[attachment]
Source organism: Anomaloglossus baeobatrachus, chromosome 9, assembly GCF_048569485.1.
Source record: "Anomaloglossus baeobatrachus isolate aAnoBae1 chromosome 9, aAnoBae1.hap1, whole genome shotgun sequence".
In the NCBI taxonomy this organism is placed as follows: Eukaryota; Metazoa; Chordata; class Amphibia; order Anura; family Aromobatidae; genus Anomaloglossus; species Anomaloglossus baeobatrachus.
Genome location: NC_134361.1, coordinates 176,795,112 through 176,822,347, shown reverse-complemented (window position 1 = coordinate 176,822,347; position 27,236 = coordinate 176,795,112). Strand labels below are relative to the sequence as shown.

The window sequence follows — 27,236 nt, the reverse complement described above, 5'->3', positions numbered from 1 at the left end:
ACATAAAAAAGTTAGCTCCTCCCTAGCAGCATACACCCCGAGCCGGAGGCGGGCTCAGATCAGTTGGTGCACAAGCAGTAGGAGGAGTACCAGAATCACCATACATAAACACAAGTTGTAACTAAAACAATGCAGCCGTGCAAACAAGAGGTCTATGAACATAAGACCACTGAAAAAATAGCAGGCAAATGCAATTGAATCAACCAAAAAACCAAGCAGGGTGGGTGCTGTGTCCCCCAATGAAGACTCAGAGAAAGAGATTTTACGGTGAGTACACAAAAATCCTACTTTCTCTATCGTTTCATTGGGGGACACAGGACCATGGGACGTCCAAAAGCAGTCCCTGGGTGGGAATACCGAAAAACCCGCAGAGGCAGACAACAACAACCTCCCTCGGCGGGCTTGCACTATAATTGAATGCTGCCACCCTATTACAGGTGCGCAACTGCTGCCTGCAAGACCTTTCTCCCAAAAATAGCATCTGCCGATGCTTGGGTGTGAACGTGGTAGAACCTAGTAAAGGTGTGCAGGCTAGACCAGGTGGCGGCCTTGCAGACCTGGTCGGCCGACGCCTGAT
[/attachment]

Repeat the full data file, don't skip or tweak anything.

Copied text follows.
Source organism: Anomaloglossus baeobatrachus, chromosome 9, assembly GCF_048569485.1.
Source record: "Anomaloglossus baeobatrachus isolate aAnoBae1 chromosome 9, aAnoBae1.hap1, whole genome shotgun sequence".
In the NCBI taxonomy this organism is placed as follows: Eukaryota; Metazoa; Chordata; class Amphibia; order Anura; family Aromobatidae; genus Anomaloglossus; species Anomaloglossus baeobatrachus.
Genome location: NC_134361.1, coordinates 176,795,112 through 176,822,347, shown reverse-complemented (window position 1 = coordinate 176,822,347; position 27,236 = coordinate 176,795,112). Strand labels below are relative to the sequence as shown.

The window sequence follows — 27,236 nt, the reverse complement described above, 5'->3', positions numbered from 1 at the left end:
ACATAAAAAAGTTAGCTCCTCCCTAGCAGCATACACCCCGAGCCGGAGGCGGGCTCAGATCAGTTGGTGCACAAGCAGTAGGAGGAGTACCAGAATCACCATACATAAACACAAGTTGTAACTAAAACAATGCAGCCGTGCAAACAAGAGGTCTATGAACATAAGACCACTGAAAAAATAGCAGGCAAATGCAATTGAATCAACCAAAAAACCAAGCAGGGTGGGTGCTGTGTCCCCCAATGAAGACTCAGAGAAAGAGATTTTACGGTGAGTACACAAAAATCCTACTTTCTCTATCGTTTCATTGGGGGACACAGGACCATGGGACGTCCAAAAGCAGTCCCTGGGTGGGAATACCGAAAAACCCGCAGAGGCAGACAACAACAACCTCCCTCGGCGGGCTTGCACTATAATTGAATGCTGCCACCCTATTACAGGTGCGCAACTGCTGCCTGCAAGACCTTTCTCCCAAAAATAGCATCTGCCGATGCTTGGGTGTGAACGTGGTAGAACCTAGTAAAGGTGTGCAGGCTAGACCAGGTGGCGGCCTTGCAGACCTGGTCGGCCGACGCCTGAT